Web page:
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Stay InspiredEAA is your guide to getting the most out of the world of flight and giving your passion room to grow.
Preflighting in the Electronic Age
By Chris Hope
September 2017 - Gas in the tank – check. Tires round on top and bottom – check. Two wings, two tail surfaces, one rudder – check. A correct number of propeller blades – check. It looks like we are ready to go.
Actually, I hope that your preflight checklist covers more than this. I hope that it includes everything that the pilot’s operating handbook says it should contain. And I hope that you add the various FAA FlySafe acronyms that remind you to check the weather and your own physical and mental health. And just when you thought that there was nothing more that could possibly be checked, here I am to suggest another area – electronics.
I know that your current pre-takeoff checklist probably includes setting and checking navigation and comm. But just because you went all-electronic with your maps at Christmas last year, don’t think you can ignore all those pesky map requirements. In fact, it is probably a bit harder to comply than it was before.
Back in the day when you carried paper in your flight bag, you checked the expiration date on your sectional or IFR charts and on your approach plate books. If they had expired, you just made yourself a note to pick up current charts and plates when you went to the airport. Then when you settled yourself in the plane, you got out all your paper charts, all neatly folded and ready to go; you put your neatly printed flight log on your kneeboard; and you were set. Well, there is more now. Here are some of the things you might want to keep in mind if you are an electronic sort of pilot. (And thanks to Sporty’s Pilot Shop for helping me remember some of these items.)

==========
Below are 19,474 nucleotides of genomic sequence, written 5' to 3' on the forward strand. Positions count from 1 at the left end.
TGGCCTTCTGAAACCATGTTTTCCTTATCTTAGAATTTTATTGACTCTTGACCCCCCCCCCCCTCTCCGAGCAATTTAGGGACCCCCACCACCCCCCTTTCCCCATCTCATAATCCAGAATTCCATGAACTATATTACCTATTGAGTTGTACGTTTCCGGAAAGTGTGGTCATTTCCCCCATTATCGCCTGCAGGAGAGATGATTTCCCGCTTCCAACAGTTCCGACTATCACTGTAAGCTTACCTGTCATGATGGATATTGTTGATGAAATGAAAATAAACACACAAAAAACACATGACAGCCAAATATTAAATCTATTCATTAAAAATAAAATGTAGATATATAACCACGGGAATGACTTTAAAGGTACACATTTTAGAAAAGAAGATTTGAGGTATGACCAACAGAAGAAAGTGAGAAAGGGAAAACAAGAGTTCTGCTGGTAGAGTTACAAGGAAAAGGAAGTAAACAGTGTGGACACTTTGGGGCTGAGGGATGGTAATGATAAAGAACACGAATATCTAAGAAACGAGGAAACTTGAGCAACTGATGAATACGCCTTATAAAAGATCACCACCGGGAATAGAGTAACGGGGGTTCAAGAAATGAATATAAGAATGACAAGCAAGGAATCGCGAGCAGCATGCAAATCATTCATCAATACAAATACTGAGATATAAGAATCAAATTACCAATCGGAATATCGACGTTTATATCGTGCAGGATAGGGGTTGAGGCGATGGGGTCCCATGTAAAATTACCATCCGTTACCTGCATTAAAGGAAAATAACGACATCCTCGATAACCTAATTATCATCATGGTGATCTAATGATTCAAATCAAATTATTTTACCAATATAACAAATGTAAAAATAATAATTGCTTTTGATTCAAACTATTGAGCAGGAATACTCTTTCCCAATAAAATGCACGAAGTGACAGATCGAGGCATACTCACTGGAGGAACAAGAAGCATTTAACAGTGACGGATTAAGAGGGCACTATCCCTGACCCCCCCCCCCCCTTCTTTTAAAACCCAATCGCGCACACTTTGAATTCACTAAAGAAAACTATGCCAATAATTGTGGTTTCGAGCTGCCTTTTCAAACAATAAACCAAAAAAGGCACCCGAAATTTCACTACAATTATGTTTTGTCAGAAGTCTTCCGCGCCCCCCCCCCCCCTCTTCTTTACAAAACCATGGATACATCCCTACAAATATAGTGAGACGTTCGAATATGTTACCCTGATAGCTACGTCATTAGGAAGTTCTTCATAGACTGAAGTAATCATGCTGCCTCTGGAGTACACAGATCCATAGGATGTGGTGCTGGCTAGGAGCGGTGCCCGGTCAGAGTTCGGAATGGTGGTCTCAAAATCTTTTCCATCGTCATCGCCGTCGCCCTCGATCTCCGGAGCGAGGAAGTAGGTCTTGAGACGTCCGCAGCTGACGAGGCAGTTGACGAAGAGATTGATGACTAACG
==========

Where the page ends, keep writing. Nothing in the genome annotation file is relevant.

The night before your flight, check to see that your batteries in all your hand-held devices are fully charged. Are you carrying a backup hand-held radio? Do you have a flashlight? Better make sure that all those items have fresh batteries. Over the past year or so, I have traded out all my battery-operated devices for new ones, and now everything runs on either a rechargeable battery or a AA battery. Gone are the days of carrying four or five different battery sizes for my various flashlights, portable GPS units, and backup radios.
Are you carrying a hand-held GPS or ADS-B receiver? Make sure they are powered up and ready to go as well. And if you think you are immune to this battery thing because you plug into the utility outlet/lighter, think again. When the aircraft power dies, so does the ability to recharge these items.
Another night-before task that you did not have before is making sure you have current charts on your tablet. Check to make sure that you have your entire flying area covered and that the charts have not expired. Click on “download” if needed. And of course, if you are using an IFR-certified GPS on the plane, make sure that database is up to date as well. You are not going to be able to pick up a new one at the airport.